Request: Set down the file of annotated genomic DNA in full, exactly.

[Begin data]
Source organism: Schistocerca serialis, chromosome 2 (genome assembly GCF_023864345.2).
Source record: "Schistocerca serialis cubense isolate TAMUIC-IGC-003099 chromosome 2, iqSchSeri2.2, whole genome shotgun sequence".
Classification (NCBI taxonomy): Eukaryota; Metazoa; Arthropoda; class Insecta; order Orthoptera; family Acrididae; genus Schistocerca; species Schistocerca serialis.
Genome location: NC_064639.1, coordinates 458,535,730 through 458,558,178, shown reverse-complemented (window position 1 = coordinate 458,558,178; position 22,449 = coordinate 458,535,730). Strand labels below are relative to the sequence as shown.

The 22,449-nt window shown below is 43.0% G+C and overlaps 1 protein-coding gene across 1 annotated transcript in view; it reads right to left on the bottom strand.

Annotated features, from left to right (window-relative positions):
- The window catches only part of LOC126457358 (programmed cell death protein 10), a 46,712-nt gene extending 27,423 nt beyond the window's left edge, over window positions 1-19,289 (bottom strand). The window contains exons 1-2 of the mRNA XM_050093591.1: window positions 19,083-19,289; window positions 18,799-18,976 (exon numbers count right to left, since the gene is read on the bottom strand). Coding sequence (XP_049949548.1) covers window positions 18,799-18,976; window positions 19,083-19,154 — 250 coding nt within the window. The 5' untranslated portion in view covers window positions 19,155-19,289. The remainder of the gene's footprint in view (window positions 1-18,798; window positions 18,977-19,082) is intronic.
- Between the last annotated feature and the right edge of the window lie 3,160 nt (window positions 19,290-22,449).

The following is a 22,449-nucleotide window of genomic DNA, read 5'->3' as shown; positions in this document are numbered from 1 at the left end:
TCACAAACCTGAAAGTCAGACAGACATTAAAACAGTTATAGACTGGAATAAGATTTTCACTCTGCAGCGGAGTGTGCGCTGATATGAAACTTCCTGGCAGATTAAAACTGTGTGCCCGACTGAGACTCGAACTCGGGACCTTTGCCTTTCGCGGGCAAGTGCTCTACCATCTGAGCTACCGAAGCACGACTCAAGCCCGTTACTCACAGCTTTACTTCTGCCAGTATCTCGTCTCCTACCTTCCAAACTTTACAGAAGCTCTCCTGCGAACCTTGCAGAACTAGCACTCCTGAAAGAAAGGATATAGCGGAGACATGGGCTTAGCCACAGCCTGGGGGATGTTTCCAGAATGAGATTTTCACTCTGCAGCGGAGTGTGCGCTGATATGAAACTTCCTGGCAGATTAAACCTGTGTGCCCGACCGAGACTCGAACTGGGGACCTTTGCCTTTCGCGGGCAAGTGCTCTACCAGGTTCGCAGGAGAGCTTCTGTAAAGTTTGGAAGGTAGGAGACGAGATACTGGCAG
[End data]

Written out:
Source organism: Schistocerca serialis, chromosome 2 (genome assembly GCF_023864345.2).
Source record: "Schistocerca serialis cubense isolate TAMUIC-IGC-003099 chromosome 2, iqSchSeri2.2, whole genome shotgun sequence".
Classification (NCBI taxonomy): Eukaryota; Metazoa; Arthropoda; class Insecta; order Orthoptera; family Acrididae; genus Schistocerca; species Schistocerca serialis.
Genome location: NC_064639.1, coordinates 458,535,730 through 458,558,178, shown reverse-complemented (window position 1 = coordinate 458,558,178; position 22,449 = coordinate 458,535,730). Strand labels below are relative to the sequence as shown.

The 22,449-nt window shown below is 43.0% G+C and overlaps 1 protein-coding gene across 1 annotated transcript in view; it reads right to left on the bottom strand.

Annotated features, from left to right (window-relative positions):
- The window catches only part of LOC126457358 (programmed cell death protein 10), a 46,712-nt gene extending 27,423 nt beyond the window's left edge, over window positions 1-19,289 (bottom strand). The window contains exons 1-2 of the mRNA XM_050093591.1: window positions 19,083-19,289; window positions 18,799-18,976 (exon numbers count right to left, since the gene is read on the bottom strand). Coding sequence (XP_049949548.1) covers window positions 18,799-18,976; window positions 19,083-19,154 — 250 coding nt within the window. The 5' untranslated portion in view covers window positions 19,155-19,289. The remainder of the gene's footprint in view (window positions 1-18,798; window positions 18,977-19,082) is intronic.
- Between the last annotated feature and the right edge of the window lie 3,160 nt (window positions 19,290-22,449).

The following is a 22,449-nucleotide window of genomic DNA, read 5'->3' as shown; positions in this document are numbered from 1 at the left end:
TCACAAACCTGAAAGTCAGACAGACATTAAAACAGTTATAGACTGGAATAAGATTTTCACTCTGCAGCGGAGTGTGCGCTGATATGAAACTTCCTGGCAGATTAAAACTGTGTGCCCGACTGAGACTCGAACTCGGGACCTTTGCCTTTCGCGGGCAAGTGCTCTACCATCTGAGCTACCGAAGCACGACTCAAGCCCGTTACTCACAGCTTTACTTCTGCCAGTATCTCGTCTCCTACCTTCCAAACTTTACAGAAGCTCTCCTGCGAACCTTGCAGAACTAGCACTCCTGAAAGAAAGGATATAGCGGAGACATGGGCTTAGCCACAGCCTGGGGGATGTTTCCAGAATGAGATTTTCACTCTGCAGCGGAGTGTGCGCTGATATGAAACTTCCTGGCAGATTAAACCTGTGTGCCCGACCGAGACTCGAACTGGGGACCTTTGCCTTTCGCGGGCAAGTGCTCTACCAGGTTCGCAGGAGAGCTTCTGTAAAGTTTGGAAGGTAGGAGACGAGATACTGGCAG